Serving the community for more than 30 years

 

 

Home                       

The Museum  

How to find us

Contact Us

Education service Exhibits                Exhibitions

  Competition  

Talks

Our staff

Accreditation

Salt ship

Museum Shop

Links

 

o

 

Community Learning:

   Events

   Support

 

o

 

Hire a room

Join our Trust

Museum Trust

Newsletter

Volunteers

Comments

Wheelchair access 

 

o

Archaeological Finds:

   Hurleston Brooch

   Roman coins  

   Roman road

25th anniversary

Battle of Nantwich

Cheese room

Dorothy Bradford

James Hall

Millennium clock

Nantwich clocks 

Paintings

 ~ H. St John Jones

 ~ Perdita

Postcards

Photographs

VJ Day memories

 

 

Photo Galleries 

(Picture pages on

this website)

  A Grand Day Out

  Flag day

  Goodbye Anne

  Perdita unveiled 

  Polish food

  Roman road

  Salt ship

 

For books and videos

visit the

Museum Shop

 

  Photo Gallery . . . on the Welsh Row finds

Waterlogged Deposits Project (updated)

THANKS to replacement work on gas pipes in Welsh Row, Roman and Medieval roads came to light in August 2007. Earthworks Archaeology were keeping a watching brief on the work being carried out by contractors May Gurney in the hope that such finds might emerge.

   These pictures, supplied to Nantwich Museum by Earthworks Archaeology, feature the Roman trackway and the Medieval timber causeway. A piece of Roman pottery and some discarded fragments of salt barrels from the town's Medieval salt works can also be seen.

   The roman trackway was lying at a depth of around 2.5 metres under Welsh Row and at a different alignment - around 45 degrees offset - to the present road. 

   Samples of the finds are being subjected to tree-ring dating. Early results show the Medieval causeway dates from the second half of the 13th century.    

   Mike Leah (now Cheshire East Council's Development Control Archaeologist) said unearthing the Roman and Medieval finds in Welsh Row had not been responsible for the delay in completing the road works. He was quoted in The Nantwich Chronicle of September 12.

lOur thanks to Earthworks Archaeology for the pictures and details.

The timbers in the Roman trackway can be seen (above) at the bottom of one of the trenches. Earthworks Archaeology spokesman, Will Walker, said the track seemed to be close to the natural ground and may not have been raised on a causeway. There were indications that the track superseded, or was contemporary with, a pebbled surface.

   Impressions of pebbles can be seen in the timber, as in the example above. The groove in the section of trackway is the unfortunate result of it being hit by a digger's scoop. 

Part of the Medieval timber       Colin Sharratt, Afon Bognar and Leigh Dodd of Earthworks

causeway in a trench                 Archaeology removing a small section of the Roman

(foreground of picture).              trackway for analysis.

Part of the Medieval causeway removed for

tree-ring dating.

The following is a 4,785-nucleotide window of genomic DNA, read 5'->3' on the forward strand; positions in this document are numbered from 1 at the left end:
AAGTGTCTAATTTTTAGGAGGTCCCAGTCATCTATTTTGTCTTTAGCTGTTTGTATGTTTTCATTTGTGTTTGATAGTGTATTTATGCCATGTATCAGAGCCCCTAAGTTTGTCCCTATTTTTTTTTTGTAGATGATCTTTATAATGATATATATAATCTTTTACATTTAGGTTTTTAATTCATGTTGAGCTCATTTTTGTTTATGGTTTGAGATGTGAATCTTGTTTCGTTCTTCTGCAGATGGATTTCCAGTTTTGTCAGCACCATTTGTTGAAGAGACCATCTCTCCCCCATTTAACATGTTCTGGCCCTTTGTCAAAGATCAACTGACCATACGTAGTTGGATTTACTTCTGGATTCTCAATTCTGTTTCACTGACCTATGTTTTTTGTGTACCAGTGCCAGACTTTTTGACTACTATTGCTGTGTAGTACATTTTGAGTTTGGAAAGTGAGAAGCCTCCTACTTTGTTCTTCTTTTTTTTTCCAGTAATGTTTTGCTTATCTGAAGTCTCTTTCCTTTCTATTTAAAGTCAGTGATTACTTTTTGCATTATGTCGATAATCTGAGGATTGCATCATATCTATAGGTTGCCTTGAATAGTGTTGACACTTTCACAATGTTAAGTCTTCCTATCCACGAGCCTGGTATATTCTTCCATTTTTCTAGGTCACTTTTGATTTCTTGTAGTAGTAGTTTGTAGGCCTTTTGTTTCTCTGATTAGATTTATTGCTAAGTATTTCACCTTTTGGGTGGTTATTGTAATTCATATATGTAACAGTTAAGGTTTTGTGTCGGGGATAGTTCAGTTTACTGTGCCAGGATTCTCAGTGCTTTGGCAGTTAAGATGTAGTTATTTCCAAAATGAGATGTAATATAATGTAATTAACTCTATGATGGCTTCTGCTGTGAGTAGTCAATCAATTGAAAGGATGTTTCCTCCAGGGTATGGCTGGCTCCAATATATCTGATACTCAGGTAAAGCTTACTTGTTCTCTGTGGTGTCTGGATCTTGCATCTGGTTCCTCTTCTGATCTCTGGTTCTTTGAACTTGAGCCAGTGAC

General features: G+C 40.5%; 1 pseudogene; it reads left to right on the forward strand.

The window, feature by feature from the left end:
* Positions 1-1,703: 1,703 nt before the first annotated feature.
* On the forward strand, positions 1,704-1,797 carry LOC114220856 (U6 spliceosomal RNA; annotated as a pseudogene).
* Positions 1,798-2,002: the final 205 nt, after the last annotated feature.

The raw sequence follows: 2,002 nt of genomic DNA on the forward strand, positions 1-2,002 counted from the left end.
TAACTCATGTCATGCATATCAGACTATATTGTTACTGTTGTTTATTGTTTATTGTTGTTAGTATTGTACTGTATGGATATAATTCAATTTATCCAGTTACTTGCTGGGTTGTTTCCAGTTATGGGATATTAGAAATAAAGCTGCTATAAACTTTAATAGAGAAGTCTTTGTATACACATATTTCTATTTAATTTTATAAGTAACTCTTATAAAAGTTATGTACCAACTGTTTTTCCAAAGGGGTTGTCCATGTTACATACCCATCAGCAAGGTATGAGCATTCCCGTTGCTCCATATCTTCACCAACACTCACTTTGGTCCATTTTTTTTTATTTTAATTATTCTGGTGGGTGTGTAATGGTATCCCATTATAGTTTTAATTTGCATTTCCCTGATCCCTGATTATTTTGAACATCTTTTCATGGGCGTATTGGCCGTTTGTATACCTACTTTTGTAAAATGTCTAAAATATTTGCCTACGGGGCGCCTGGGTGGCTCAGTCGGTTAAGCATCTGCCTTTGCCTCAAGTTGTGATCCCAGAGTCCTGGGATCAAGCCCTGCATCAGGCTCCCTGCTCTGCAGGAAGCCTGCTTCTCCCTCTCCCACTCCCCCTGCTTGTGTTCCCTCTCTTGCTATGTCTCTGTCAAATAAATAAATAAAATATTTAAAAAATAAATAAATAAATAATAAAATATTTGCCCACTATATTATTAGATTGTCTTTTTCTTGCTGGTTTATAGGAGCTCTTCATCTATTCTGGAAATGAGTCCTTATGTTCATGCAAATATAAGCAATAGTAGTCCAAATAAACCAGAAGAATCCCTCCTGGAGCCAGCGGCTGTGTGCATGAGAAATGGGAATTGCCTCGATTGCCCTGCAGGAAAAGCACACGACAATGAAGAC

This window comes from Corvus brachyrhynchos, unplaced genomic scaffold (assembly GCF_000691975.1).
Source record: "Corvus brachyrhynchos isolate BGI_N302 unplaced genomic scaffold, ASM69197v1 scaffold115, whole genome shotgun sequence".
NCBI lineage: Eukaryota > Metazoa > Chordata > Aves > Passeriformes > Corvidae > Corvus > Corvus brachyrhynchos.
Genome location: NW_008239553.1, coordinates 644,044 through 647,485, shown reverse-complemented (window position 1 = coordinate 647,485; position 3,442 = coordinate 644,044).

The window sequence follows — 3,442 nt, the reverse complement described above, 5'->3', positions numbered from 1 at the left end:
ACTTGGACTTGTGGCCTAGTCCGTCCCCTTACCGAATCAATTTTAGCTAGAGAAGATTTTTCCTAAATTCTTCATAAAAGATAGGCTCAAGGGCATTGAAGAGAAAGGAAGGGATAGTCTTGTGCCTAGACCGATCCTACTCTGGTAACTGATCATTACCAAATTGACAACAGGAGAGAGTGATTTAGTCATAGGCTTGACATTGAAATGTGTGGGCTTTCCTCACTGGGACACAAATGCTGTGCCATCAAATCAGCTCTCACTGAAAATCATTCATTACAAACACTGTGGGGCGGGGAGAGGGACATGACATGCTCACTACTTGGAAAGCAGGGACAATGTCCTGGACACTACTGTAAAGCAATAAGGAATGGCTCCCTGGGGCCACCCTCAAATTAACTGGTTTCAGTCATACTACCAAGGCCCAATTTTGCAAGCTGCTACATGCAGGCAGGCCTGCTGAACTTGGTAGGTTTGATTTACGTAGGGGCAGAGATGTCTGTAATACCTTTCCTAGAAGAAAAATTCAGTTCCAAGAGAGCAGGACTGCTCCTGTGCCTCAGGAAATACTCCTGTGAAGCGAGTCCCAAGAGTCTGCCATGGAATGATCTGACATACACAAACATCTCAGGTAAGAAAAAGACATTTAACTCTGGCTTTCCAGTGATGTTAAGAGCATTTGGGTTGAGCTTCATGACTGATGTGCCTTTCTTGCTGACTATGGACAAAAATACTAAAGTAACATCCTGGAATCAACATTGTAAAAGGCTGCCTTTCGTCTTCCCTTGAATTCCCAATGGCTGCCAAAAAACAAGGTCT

Recording the discarded salt barrel    fragments in a trench in Wych House Bank.

A piece of Roman pottery (in a gloved hand)  found on top of the trackway.

Part of the Roman trackway recovered from the trench.

 

 

 

 

 

 

 

 

 

 

This sketch of the Roman trackway is based on a drawing of the site of the excavations in Kingsley Fields in 2002.

   It shows how the Roman trackway was heading for Welsh Row at a slight angle across the excavation site.

   The sketch is the copyright of Peter Connolly.

The gas pipes being laid over Welsh Row bridge in 1903.       Nantwich Museum picture.

 

 

 

 

 

 

Two views of the road work which led to the discovery of the Roman and Medieval history of the town.                                                                                           Pictures: John Brough

 

NOTICE: The trench pictures are the copyright of Earthworks Archaeology of Ewloe in Flintshire and must not be reprinted without their express permission. (The Museum is happy for Webmasters to include a link to this page on their website).     


New project for town's waterlogged deposits

(Contact details updated)

IN the Spring 2008 edition of Cheshire Archaeology News (then a Cheshire County Council publication), Mark Leah, now Development Control Archaeologist for Cheshire East Council, referred to the finding of the Roman road.

   He wrote: "A common feature underlying much of the historic town (of Nantwich) is a deep, waterlogged, organic deposit. It is now clear that this material is the result of human activity and it appears to be a wholly post-Roman phenomenon.

   "In an attempt to understand more about these waterlogged deposits, Cheshire County Council and English Heritage have set up the Nantwich Waterlogged Deposits Project, with work being carried out by SLR Consulting Ltd. Cores have been taken across the town to establish the precise extent and depths of the deposits at different locations.

   "(The project) will produce a strategy to provide archaeologists, planners and developers with information on the archaeological implications of future developments in Nantwich in order to ensure the survival of the town's archaeology through sympathetic construction methods."

   Mark Leah can be contacted on 01244 973289 or by e-mail on mark.leah@cheshireeast.gov.uk.

 

l YOU can have your name added to the Cheshire Archaeology News mailing list by contacting Dr Jill Collens, Project Manager Archaeology Planning Advisory Service, Cheshire Shared Services, Backford Hall, Backford, Chester CH1 6PZ; telephone 01244 973204; or e-mail: jill.collens@cheshireeast.gov.uk.